Suffering is an inevitable part of our human existence, and it often leaves us grappling for answers. Naturally, we want to understand WHY things happen in life and our churches are a source we inevitably turn to.
However, not all churches approach the topic of suffering in the same way. In a world that craves certainty and rational explanations, churches can sometimes fall into the trap of trying to provide neat formulas to explain suffering.
Let’s extract some ancient wisdom from the book of Job. After we do, we’ll be able to understand how a healthy church deals with suffering; namely that it is drawn closer to the Lord in the midst of it.
God allows suffering
The book of Job is about an blameless, upright man who honors God, but experiences unimaginable suffering that God allows.
The story starts off with a heavenly court scene where a character called “the accuser” puts forth the notion that the only reason Job obeys God is because He’s been blessed with prosperity. The accuser’s claim is that if God would allow Job to suffer, he likely wouldn’t be so righteous.
And so God agrees to allow the accuser to inflict intense suffering on Job.
Human assumptions about suffering
This of course, brings up one of the hardest things about life we humans struggle with – trying to wrap our minds around why God allows suffering in the lives of those He loves. Our natural inclination is to reason that the more righteous we are, the more prosperous life we’ll have.
But this is an assumption humans make about how God must run the world that isn’t correct. We tend to think that the world should be run according to a strict rule of justice – that good people should have good things happen to them and bad people should have bad things happen to them.
Throughout the story, Job and three “friends” dialogue back and forth in an effort to resolve why this has happened to Job. They do it under this assumption.
Job argues that he’s innocent and his suffering is not a divine punishment. He’s right, it’s not. So he sees two possibilities – either God doesn’t run the world according to justice or God is Himself unjust.
He seems to lean toward the second, going so far as accusing God of being a bully who just does what He wants regardless of the quality of people’s lives…because He can.
As you can imagine, he’s intensely emotional here, so he’s working through all the possibilities.
The “friends” argument
The friends disagree with Job. They argue that God IS just. Therefore, Job must have done something really bad (they’re wrong, He didn’t) or God must use suffering to teach humans lessons that will help them avoid doing bad things in the future.
But Job knows he’s innocent. So after many rounds of conversation, he eventually dismisses the friends’ arguments.
Still at a loss, Job demands that God show up and explain Himself. And He does!
He takes Job on a virtual tour of the universe and it’s here where we get the famous verses of chapter 38 that challenge Job’s minute perspective…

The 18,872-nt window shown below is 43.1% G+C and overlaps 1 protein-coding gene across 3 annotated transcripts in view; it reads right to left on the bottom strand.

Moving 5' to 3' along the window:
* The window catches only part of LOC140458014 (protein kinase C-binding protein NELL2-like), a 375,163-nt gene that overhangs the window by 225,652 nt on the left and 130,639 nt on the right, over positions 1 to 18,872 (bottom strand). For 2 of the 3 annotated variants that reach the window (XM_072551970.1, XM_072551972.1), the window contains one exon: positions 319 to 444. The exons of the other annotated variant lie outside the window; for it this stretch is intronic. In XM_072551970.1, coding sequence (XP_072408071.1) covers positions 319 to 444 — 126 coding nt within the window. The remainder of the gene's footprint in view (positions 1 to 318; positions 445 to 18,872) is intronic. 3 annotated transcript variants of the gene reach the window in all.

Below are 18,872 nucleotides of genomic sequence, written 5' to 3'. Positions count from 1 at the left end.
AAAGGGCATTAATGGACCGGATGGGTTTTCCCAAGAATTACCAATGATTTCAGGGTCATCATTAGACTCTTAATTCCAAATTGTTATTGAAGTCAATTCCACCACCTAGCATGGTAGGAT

Where were you when I laid the foundation of the earth? Tell me, if you have understanding, who set it’s measurement? Since you know. Or who stretched the measuring line over it?
Basically, God is offering Job a perspective of how small he is and how that affects his ability to truly understand how God runs the world.
But what He does help Job understand is that the world is much more complex than both Job and his friends have assumed. Because of this, it’s impossible for Him to run it according to their limited thinking.
Not only is the world complex, but it’s also not perfect or safe all the time. While God’s world has goodness in it at this stage, that doesn’t prevent suffering.
So God doesn’t tell Job why he’s suffering, but He shows him that he doesn’t have sufficient knowledge to challenge God about how He runs the world.
This is an invitation to trust more in God’s love and wisdom that He knows what He’s doing in the world instead of trying to figure out the reasons we suffer.
Which way do we move?
Why do bad things happen to good people? Because we’re alive in this complex world. The main question we have to answer is not “Why?” but “Which way do we move when we go through suffering; toward God or away from Him?”
The book of Job strikes directly at philosophies built on the notion that prosperity and suffering operate according to any sort of formulas. Being a “good person” doesn’t mean everything will go well for you. Jesus Himself lived a perfect life and died with nothing.
We can’t figure it out
We live in an age of reason. We put an emphasis on trusting in what we can figure out. We have all the information in the world in our pockets at all times. We tend to feel like there should be answers for everything, and churches are seen as a source of finding answers.
Churches can fall into the trap of being like the three “friends,” trying to provide logical answers for suffering. But in the effort to help, the three friends show us that more damage than good can be done.
Unlike the “friends,” healthy churches won’t give the following reasons to people for times of suffering in their lives…
- You did something wrong.
- God is teaching you a lesson to help you be a better person.
A healthy church knows that we humans have a minute perspective that can’t explain away everything. It doesn’t try to explain away suffering through cause and effect formulas. The world is much more complex than our minds can comprehend at this point.
Instead, it emphasizes moving towards a God who is Love in trust that He knows what He’s doing even when we can’t figure out what’s happening and why.